NP: Well Kenneth Williams was then speaking when the whistle went, so he has gained a point, an extra point for that. And at the end of that round, Derek Nimmo has increased his lead. He is two ahead of Kenneth Williams, he's three ahead of Sheila Hancock, and Clement Freud for once has yet to score. But Clement Freud will now speak, having said hello. And the subject for him to speak on is my rights in this programme. That's a very apt subject isn't it. That's the subject, 60 seconds starting now.

CF: My rights in this programme are absolutely negligible. Every now and again I am allowed to go outside and help the audience who are sheltering under nothing at all, not to come into the theatre which is empty and waiting for their arrival. I am very grateful to the BBC for allowing me to do this...


NP: Derek Nimmo has challenged.

DN: Repetition of B. BBC.

NP: BBC, yes. Derek well listened, 30 seconds on my rights in this programme starting now.

DN: My favourite right in this programme is to look across at old Freud and Kenneth sometimes smiling away...


NP: Clement Freud has challenged.

CF: Deviation.

NP: Why?

CF: I'm C Freud, I don't know who O Freud is.

NP: That's another one of those impossible interpretations.

DN: He's old! He must be old!

NP: So what is your challenge Clement?

KW: Deviation.

NP: Deviation? Deviation from old Freud?

CF: I thought he said O Freud.

DN: No, old Freud, old!

NP: He said old Freud.

KW: That's deviation too, he's not old.

NP: I mean do you wish me to put it to the audience, whether they think you're old or not? All right, if you think Clement Freud is old, will you cheer, and if you don't think he's old, will you boo, and will you all do it together now!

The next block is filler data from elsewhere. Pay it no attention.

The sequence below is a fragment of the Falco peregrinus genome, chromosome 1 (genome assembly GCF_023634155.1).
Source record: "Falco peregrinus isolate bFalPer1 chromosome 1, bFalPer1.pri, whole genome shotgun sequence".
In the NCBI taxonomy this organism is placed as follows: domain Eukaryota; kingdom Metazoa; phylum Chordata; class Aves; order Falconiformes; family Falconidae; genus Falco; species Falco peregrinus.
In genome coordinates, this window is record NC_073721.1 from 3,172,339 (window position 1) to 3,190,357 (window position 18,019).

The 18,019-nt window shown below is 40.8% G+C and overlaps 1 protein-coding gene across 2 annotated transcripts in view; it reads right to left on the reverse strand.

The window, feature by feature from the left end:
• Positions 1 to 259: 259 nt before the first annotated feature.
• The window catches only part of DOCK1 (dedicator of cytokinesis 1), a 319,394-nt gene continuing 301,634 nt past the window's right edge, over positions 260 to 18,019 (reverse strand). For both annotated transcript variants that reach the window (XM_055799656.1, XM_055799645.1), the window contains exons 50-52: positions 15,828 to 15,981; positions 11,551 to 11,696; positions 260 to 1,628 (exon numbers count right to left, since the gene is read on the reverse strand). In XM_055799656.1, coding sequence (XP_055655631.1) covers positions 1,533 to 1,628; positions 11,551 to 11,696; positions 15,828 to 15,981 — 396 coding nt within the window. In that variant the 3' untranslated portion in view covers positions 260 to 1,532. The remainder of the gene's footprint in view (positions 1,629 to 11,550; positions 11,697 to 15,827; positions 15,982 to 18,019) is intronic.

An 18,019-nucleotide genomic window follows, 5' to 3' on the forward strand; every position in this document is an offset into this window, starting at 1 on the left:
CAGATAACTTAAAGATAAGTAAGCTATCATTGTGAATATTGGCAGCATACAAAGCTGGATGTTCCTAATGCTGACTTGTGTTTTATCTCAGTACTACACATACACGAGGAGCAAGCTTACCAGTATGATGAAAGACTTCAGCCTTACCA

NP: They all think you're very young Clement! So he was deviating so you've got a point from the audience. You haven't got it from me and there are 19 seconds on my rights in this programme starting now.

CF: My rights in this programme are to meet genuine and realistic observations and receive the total acknowledgement and contentment of these lovely people who have come here on this evening. And Kenneth Williams, sitting on my right, there is no-one on my left, nods his head...


NP: Clement Freud with some help and encouragement from the audience then, moved forward, he's now in second place behind Derek Nimmo. Sheila your turn to begin, and the subject is names. Would you talk on that simple one word subject, 60 seconds starting now.

SH: This is a subject very close to my heart at the moment as I am expecting a baby shortly and haven't the slightest idea what to call it. I am surrounded by those books that give you names from A to Z, and still I can't make up my mind. Any suggestions would be very welcome. The other thing...